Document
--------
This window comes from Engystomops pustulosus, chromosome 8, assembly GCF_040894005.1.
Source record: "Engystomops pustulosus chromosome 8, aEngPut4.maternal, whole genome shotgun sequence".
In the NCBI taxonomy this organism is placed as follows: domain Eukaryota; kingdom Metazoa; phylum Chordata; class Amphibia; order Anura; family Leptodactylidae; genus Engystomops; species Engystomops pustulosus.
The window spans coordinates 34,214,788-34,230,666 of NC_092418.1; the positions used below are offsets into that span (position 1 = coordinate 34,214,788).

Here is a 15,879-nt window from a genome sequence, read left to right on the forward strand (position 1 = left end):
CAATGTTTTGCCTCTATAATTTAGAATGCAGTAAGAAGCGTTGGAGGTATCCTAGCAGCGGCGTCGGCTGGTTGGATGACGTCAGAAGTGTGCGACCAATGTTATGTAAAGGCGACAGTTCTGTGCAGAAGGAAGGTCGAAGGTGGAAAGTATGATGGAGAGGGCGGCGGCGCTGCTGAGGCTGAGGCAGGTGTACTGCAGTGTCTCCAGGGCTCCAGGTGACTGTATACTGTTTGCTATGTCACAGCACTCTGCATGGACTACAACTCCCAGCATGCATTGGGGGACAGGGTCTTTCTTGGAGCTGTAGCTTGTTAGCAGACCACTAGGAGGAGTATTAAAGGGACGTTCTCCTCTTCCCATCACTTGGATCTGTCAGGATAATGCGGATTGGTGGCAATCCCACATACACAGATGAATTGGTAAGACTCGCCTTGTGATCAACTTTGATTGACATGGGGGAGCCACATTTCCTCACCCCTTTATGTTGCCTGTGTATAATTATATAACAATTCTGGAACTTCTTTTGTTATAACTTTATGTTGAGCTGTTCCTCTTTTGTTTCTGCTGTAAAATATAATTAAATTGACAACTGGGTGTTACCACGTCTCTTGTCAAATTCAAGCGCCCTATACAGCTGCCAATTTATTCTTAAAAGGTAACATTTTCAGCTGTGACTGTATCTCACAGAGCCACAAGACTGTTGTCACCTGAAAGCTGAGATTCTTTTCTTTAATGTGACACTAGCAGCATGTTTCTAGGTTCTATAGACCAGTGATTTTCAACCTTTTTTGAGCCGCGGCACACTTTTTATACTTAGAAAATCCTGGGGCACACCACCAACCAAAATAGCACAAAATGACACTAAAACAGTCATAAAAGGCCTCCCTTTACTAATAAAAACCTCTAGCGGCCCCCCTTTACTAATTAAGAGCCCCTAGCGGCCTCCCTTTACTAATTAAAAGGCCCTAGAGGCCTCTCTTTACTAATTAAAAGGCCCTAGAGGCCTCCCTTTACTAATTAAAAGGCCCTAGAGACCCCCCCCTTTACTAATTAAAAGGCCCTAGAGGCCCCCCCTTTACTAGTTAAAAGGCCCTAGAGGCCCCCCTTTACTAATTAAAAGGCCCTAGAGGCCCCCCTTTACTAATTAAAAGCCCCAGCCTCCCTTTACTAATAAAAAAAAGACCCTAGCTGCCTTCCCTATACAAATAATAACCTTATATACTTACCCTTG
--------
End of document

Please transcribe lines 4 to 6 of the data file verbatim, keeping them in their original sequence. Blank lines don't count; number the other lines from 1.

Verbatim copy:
The window spans coordinates 34,214,788-34,230,666 of NC_092418.1; the positions used below are offsets into that span (position 1 = coordinate 34,214,788).

Here is a 15,879-nt window from a genome sequence, read left to right on the forward strand (position 1 = left end):
CAATGTTTTGCCTCTATAATTTAGAATGCAGTAAGAAGCGTTGGAGGTATCCTAGCAGCGGCGTCGGCTGGTTGGATGACGTCAGAAGTGTGCGACCAATGTTATGTAAAGGCGACAGTTCTGTGCAGAAGGAAGGTCGAAGGTGGAAAGTATGATGGAGAGGGCGGCGGCGCTGCTGAGGCTGAGGCAGGTGTACTGCAGTGTCTCCAGGGCTCCAGGTGACTGTATACTGTTTGCTATGTCACAGCACTCTGCATGGACTACAACTCCCAGCATGCATTGGGGGACAGGGTCTTTCTTGGAGCTGTAGCTTGTTAGCAGACCACTAGGAGGAGTATTAAAGGGACGTTCTCCTCTTCCCATCACTTGGATCTGTCAGGATAATGCGGATTGGTGGCAATCCCACATACACAGATGAATTGGTAAGACTCGCCTTGTGATCAACTTTGATTGACATGGGGGAGCCACATTTCCTCACCCCTTTATGTTGCCTGTGTATAATTATATAACAATTCTGGAACTTCTTTTGTTATAACTTTATGTTGAGCTGTTCCTCTTTTGTTTCTGCTGTAAAATATAATTAAATTGACAACTGGGTGTTACCACGTCTCTTGTCAAATTCAAGCGCCCTATACAGCTGCCAATTTATTCTTAAAAGGTAACATTTTCAGCTGTGACTGTATCTCACAGAGCCACAAGACTGTTGTCACCTGAAAGCTGAGATTCTTTTCTTTAATGTGACACTAGCAGCATGTTTCTAGGTTCTATAGACCAGTGATTTTCAACCTTTTTTGAGCCGCGGCACACTTTTTATACTTAGAAAATCCTGGGGCACACCACCAACCAAAATAGCACAAAATGACACTAAAACAGTCATAAAAGGCCTCCCTTTACTAATAAAAACCTCTAGCGGCCCCCCTTTACTAATTAAGAGCCCCTAGCGGCCTCCCTTTACTAATTAAAAGGCCCTAGAGGCCTCTCTTTACTAATTAAAAGGCCCTAGAGGCCTCCCTTTACTAATTAAAAGGCCCTAGAGACCCCCCCCTTTACTAATTAAAAGGCCCTAGAGGCCCCCCCTTTACTAGTTAAAAGGCCCTAGAGGCCCCCCTTTACTAATTAAAAGGCCCTAGAGGCCCCCCTTTACTAATTAAAAGCCCCAGCCTCCCTTTACTAATAAAAAAAAGACCCTAGCTGCCTTCCCTATACAAATAATAACCTTATATACTTACCCTTG